For comparison, I dropped a few drops of both colors. Turquoise, by definition, is a step or two towards green. Monsoon Sky is exactly what its name suggests. Lyrebird has better contrast, but Monsoon Sky spreads better. Also, the base tone of Monsoon Sky, I found, to be toward a much lighter shade of blue.

That shade difference aside, it is the inks’ behavior that made me curious. You can tell that the Super Rich Series is a bit more watery and might trickle down into pages that follow. Also, in my observations, the Lyrebird ink dries more quickly. So, it must be better for calligraphy or pen art.

Where to Buy

I bought the pen from The Pen World ( It has one of the most sorted collections for those starting with this hobby of collecting or using fountain pens. The prices are affordable, but the range goes beyond the scope of my willingness to invest for now. You could, alternatively, buy the pen directly from Kanpur Writers’ website,, as it might have a nib option that might interest you more. Either way, your purchase decision will be in sorted hands.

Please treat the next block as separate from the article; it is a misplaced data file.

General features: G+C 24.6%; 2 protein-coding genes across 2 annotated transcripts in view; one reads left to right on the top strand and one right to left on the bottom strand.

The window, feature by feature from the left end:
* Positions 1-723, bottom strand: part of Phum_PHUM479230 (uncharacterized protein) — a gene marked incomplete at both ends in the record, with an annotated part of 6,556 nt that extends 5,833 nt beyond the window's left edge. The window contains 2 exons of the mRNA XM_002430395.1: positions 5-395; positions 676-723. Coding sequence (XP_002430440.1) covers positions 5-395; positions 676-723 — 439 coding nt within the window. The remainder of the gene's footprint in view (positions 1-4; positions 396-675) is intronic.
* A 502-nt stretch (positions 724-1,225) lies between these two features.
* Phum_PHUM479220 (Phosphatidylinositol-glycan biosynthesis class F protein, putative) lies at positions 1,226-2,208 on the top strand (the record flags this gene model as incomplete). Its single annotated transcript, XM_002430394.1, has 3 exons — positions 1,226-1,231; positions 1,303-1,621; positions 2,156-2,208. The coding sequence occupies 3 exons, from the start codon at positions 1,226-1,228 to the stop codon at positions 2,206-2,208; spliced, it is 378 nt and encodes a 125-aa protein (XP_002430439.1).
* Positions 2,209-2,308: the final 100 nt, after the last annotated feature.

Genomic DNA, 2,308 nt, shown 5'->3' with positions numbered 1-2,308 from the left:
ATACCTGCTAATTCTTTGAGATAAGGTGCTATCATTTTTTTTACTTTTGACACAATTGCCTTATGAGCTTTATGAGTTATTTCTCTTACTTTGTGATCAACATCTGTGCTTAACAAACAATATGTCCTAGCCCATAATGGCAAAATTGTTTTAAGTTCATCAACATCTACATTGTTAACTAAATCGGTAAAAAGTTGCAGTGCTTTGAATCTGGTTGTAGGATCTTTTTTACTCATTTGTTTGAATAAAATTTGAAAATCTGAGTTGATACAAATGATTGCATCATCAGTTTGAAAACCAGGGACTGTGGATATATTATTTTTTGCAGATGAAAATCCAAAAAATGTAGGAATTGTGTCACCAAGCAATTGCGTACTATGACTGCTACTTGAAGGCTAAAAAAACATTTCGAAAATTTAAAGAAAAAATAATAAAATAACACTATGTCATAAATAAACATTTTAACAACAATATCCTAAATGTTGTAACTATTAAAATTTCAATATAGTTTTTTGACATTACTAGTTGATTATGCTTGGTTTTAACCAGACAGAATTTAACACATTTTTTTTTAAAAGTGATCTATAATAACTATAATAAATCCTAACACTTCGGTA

Speaking of sorted, I think it is time to sort things to their conclusion. 🙂


I don’t have any complaints; in fact, I’m in love with this pen. From the time I inked it, the pen has never skipped once. The ink flow is butter smooth, and the ink doesn’t irritate my eyes. In terms of the aesthetics, it is one of the most sorted (there I go again!) combinations of pen and ink color.

You Know When it Clicks

The Mighty Fountain Pens from Click Pens

Fountain pens may be a fetish in 2021. In stark contrast, the era of the 1990s wasn’t kind to either fountain pens or their makers. And unlike most of the manufacturers who faded into the books of our long-forgotten history, a few not just survived but flourished and sailed through the turbulent tides of time. One such story of the might of the fountain pens and the determination of their makers is of the Gagwani family, the owners of Click Pens. They couldn’t be happier sharing their experience with me. Harsh welcomed me to meet him at his workshop — an offer I was not going to reject. Amidst the prevailing circumstances of COVID-19, I couldn’t have expected any warmer welcome.

The Timeline